A proof-of-concept study of combined scanning ion conductance and stimulated emission depletion microscopy

Philipp Hagemann, Astrid Gesper, Patrick Happel

Ruhr University Bochum, RUBION, Universitätsstr. 150, 44801 Bochum

Understanding plasma-membrane related processes such as endo- or exocytosis or cell migration requires simultaneous observations of the plasma membrane dynamics and changes in the distribution of proteins of interest. Since the plasma membrane exhibits a three-dimensional ultrastructure with features with a size in the range of nanometers, a resolution beyond the diffraction limit of light is desirable.

To record physiological membrane dynamics reliably, the impact of the imaging tools on the sample have to be minimized. A bias-free method for measuring the membrane topography of living cells is scanning ion conductance microscopy (SICM). To sense non-conducting surfaces like the cell membrane, it utilizes the ion current through the opening of an electrolyte-filled glass capillary. Because SICM can be operated under physiological conditions, it is suitable for long-term studies of membrane dynamics.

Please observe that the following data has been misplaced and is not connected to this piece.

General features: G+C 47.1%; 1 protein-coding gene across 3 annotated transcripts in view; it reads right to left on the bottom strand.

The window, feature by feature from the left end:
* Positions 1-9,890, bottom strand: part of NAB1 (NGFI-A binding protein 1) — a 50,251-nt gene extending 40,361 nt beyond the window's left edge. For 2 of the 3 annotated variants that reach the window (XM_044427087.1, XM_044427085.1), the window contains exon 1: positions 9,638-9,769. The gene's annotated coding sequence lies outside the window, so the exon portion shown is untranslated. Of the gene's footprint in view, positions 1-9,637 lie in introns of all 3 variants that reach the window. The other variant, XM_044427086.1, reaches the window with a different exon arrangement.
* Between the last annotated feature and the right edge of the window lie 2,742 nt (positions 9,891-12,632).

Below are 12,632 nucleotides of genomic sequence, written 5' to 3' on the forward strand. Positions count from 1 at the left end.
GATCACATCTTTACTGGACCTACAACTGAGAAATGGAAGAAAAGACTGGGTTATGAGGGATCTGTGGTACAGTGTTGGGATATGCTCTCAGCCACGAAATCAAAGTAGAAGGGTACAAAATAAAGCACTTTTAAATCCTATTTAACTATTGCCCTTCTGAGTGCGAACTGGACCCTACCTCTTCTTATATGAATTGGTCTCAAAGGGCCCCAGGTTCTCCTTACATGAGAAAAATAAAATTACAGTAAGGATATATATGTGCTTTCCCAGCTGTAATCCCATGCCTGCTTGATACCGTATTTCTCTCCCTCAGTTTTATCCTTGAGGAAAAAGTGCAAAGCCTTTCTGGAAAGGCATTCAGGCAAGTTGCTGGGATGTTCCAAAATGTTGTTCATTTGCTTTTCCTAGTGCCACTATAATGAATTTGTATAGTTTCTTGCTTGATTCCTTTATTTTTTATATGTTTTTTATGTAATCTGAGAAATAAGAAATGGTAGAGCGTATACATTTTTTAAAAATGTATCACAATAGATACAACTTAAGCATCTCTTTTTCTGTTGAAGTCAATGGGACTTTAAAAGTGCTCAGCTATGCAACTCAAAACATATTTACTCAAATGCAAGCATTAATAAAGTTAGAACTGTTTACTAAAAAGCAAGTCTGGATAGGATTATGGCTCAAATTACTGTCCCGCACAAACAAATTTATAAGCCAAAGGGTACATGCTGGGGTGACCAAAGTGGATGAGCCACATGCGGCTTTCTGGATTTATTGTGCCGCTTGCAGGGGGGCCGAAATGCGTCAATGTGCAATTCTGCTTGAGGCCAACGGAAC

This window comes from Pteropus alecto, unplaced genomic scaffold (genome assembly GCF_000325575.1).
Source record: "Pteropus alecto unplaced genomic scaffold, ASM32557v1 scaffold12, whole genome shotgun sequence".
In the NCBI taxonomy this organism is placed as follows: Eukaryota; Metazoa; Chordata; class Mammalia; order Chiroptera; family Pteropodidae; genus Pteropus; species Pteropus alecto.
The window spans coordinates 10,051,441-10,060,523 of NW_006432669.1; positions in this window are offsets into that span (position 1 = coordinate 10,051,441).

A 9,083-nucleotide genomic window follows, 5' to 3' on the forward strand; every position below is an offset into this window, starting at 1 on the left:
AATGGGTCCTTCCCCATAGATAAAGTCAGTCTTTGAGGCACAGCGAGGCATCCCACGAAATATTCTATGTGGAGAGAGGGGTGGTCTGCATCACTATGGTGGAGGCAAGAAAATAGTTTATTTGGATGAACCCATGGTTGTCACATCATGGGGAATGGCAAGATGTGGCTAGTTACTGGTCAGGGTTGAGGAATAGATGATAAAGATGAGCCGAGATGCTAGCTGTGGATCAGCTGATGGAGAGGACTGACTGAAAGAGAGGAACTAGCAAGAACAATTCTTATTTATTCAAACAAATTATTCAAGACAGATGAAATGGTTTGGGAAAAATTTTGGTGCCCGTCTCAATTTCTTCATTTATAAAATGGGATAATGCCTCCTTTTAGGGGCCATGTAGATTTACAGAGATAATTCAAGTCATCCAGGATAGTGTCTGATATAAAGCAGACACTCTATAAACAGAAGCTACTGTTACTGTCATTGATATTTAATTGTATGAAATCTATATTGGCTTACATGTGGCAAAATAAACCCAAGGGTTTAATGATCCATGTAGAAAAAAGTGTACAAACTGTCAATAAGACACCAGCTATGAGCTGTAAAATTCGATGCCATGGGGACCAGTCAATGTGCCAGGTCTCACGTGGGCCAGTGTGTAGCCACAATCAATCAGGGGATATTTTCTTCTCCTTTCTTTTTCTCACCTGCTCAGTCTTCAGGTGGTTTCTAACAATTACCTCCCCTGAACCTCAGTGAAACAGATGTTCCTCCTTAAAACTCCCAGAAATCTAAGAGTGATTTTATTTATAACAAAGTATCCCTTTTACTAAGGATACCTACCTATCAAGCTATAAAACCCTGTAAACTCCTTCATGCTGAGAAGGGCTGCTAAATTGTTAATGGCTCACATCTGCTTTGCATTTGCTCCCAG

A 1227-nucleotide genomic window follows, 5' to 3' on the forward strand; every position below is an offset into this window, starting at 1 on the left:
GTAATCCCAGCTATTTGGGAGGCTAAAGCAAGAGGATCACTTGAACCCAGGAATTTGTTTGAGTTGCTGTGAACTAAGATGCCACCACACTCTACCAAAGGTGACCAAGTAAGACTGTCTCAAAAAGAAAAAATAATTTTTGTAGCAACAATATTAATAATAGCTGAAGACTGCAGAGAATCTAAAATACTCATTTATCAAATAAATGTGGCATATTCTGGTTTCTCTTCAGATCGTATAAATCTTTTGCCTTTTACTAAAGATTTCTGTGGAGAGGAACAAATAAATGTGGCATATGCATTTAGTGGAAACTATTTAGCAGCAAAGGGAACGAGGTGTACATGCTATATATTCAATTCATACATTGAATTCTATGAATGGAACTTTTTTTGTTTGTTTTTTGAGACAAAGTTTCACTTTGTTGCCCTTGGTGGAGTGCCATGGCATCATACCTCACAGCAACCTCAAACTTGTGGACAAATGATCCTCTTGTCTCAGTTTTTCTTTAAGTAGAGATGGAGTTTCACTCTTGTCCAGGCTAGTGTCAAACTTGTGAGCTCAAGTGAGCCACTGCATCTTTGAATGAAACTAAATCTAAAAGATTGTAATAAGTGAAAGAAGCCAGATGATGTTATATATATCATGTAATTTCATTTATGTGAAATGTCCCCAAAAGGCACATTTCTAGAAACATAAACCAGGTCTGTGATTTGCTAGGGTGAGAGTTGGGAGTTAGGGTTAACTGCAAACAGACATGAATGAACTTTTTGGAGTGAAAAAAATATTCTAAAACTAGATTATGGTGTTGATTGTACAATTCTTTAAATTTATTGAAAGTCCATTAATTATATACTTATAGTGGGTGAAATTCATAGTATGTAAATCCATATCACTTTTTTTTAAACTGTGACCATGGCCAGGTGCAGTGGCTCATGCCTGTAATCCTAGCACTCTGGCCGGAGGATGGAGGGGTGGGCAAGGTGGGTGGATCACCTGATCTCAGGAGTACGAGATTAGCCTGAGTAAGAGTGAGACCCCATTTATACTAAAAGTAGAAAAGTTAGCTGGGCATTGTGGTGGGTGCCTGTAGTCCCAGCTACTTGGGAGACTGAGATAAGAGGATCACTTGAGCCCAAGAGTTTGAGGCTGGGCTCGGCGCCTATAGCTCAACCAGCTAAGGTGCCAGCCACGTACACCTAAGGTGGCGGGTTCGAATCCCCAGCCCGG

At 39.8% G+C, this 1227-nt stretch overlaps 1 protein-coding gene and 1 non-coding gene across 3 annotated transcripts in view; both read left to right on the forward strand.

Here we present the first proof-of-principle recordings of correlated SICM and stimulated emission depletion (STED) microscopy. We recorded a STED image of actin and determined the nanostructure of the same, fixed HeLa cells with SICM. This is a first step towards the development of a combined STED-SICM instrument, which would provide the advantages of both techniques and allow investigating changes in topography and protein distribution in living cells with sub-diffraction resolution.

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